While travel rewards and cash back both provide tangible benefits, it's important to consider the work involved in redeeming rewards. For example, travel rewards may have blackout dates that make it hard to use them during peak periods, such as during the holidays. In addition, travel rewards credit cards often offer special bonuses for certain kinds of spending during specific times of the year.
Maximizing your rewards means you'll need to make a habit of monitoring your credit card issuer's time-sensitive offers. And if you don't choose to use your rewards for travel, you'll want to consider how best to spend them. In many cases that could mean making purchases through your credit card issuer's online shopping portal.
If keeping up to date with your issuer's special programs seems like too much legwork, a cash back credit card might be right for you. Cash back rewards may be redeemed in the form of a statement credit or account deposit, which, for some, may feel simpler to track.
As with any credit card agreement, it's important to educate yourself on the nuances of the reward program you're considering. For example, you may not earn rewards on certain transactions, such as balance transfers. Late fees and interest charges also won't count toward rewards, and paying your bill late could result in forfeiture of accumulated cash, points, or miles. In order to redeem rewards you may have to reach a certain threshold, such as $20. And don't forget to find out how frequently you have to redeem your rewards, as not every program lets cardholders accumulate points, cash, or miles indefinitely.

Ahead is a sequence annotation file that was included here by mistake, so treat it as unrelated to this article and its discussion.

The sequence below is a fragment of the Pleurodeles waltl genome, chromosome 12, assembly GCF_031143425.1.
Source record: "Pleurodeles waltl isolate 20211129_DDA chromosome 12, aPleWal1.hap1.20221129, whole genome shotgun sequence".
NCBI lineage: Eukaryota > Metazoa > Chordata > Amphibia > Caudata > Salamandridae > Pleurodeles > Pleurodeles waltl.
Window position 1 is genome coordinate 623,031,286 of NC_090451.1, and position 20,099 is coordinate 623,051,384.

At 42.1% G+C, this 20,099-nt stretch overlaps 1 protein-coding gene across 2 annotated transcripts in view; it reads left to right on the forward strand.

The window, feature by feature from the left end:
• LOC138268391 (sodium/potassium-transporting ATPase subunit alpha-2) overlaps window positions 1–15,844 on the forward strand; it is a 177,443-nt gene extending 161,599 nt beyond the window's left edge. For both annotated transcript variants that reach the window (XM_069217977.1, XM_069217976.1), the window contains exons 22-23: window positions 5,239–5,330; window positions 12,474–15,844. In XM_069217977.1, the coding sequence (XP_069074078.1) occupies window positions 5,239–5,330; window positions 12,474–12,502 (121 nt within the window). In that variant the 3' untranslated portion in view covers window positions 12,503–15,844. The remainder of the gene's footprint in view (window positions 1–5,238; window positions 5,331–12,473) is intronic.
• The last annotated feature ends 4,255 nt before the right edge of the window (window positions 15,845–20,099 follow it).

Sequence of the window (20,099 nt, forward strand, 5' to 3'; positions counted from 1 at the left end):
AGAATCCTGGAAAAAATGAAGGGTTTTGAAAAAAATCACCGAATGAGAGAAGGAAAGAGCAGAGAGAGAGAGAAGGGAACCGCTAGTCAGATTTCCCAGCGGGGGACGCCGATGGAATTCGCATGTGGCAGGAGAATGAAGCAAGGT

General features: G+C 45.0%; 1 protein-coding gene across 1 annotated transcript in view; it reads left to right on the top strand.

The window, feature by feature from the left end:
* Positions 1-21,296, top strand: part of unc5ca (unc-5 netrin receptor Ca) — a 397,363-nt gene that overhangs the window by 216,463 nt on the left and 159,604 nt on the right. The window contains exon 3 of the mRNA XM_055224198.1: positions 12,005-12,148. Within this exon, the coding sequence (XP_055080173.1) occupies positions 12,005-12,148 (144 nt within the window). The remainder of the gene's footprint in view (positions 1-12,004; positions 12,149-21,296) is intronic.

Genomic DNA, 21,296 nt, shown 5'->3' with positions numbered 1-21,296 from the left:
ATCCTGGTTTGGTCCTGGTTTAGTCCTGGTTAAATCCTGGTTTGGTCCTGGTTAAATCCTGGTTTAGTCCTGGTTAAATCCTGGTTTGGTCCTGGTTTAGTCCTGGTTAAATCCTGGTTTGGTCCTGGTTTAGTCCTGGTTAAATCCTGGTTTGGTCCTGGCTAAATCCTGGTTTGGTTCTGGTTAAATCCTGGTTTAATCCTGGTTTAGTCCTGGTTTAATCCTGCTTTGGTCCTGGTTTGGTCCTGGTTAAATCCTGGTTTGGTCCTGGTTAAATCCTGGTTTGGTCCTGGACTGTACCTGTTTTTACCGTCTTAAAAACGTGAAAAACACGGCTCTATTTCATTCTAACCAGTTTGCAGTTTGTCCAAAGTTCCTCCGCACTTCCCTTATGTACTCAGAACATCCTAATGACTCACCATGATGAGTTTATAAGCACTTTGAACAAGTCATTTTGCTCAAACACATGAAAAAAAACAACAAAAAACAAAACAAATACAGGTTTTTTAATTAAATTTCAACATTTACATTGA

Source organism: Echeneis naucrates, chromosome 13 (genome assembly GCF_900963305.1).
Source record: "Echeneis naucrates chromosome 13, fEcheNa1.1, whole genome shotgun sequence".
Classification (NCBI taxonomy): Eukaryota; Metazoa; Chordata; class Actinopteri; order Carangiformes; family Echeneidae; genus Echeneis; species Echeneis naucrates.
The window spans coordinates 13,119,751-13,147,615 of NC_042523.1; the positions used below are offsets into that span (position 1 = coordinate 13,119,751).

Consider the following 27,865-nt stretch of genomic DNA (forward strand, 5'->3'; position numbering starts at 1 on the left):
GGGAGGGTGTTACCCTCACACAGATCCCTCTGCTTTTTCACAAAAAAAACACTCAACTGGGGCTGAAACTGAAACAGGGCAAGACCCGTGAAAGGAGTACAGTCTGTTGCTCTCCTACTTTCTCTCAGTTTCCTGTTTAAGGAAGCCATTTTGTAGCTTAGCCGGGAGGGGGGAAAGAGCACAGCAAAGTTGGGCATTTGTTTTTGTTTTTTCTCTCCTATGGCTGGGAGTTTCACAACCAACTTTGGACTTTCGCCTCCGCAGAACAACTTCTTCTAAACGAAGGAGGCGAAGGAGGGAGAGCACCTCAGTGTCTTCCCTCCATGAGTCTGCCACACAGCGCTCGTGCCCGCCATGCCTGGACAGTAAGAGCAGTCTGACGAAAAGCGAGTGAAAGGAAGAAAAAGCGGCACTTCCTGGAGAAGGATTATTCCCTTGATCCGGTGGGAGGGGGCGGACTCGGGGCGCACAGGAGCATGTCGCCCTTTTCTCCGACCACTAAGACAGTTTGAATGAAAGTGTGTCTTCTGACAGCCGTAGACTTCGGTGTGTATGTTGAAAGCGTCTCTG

For Gupta, a travel rewards card made the most sense.
I fly several times a month, so I appreciate the fact that I'm constantly earning points for travel with all my purchases, says Gupta. Gupta says that he maximizes his rewards by using his credit card for everyday expenses.
I pay it off in full, but putting these expenses on my credit card maximizes the amount of points I earn each month, which, in turn, I can use toward flights.
Meanwhile, Melissa Stewart, a mom of three in Atlanta, likes the benefit of cash back – especially as it applies to her statement balances.
I always apply my cash back directly to my statement. I pay my balance in full, so for me, it's a small way to save on what I already owe. Stewart believes her card saves her family over $300 a year.
I only use my credit card for things I would buy anyway. I like the simplicity of immediately being able to use my savings to pay for my bill, says Stewart.
But while Stewart and Gupta have differing credit card strategies, one thing remains the same: Both prioritize paying their bill in full monthly, which financial experts say is a smart strategy. By paying in full, you can avoid interest and fees, and reap the full benefits of your rewards – no matter which kind of credit card you choose.
Anna Davies has written for The New York Times, Glamour, Marie Claire, Men's Health, Women's Health, Refinery29, and others.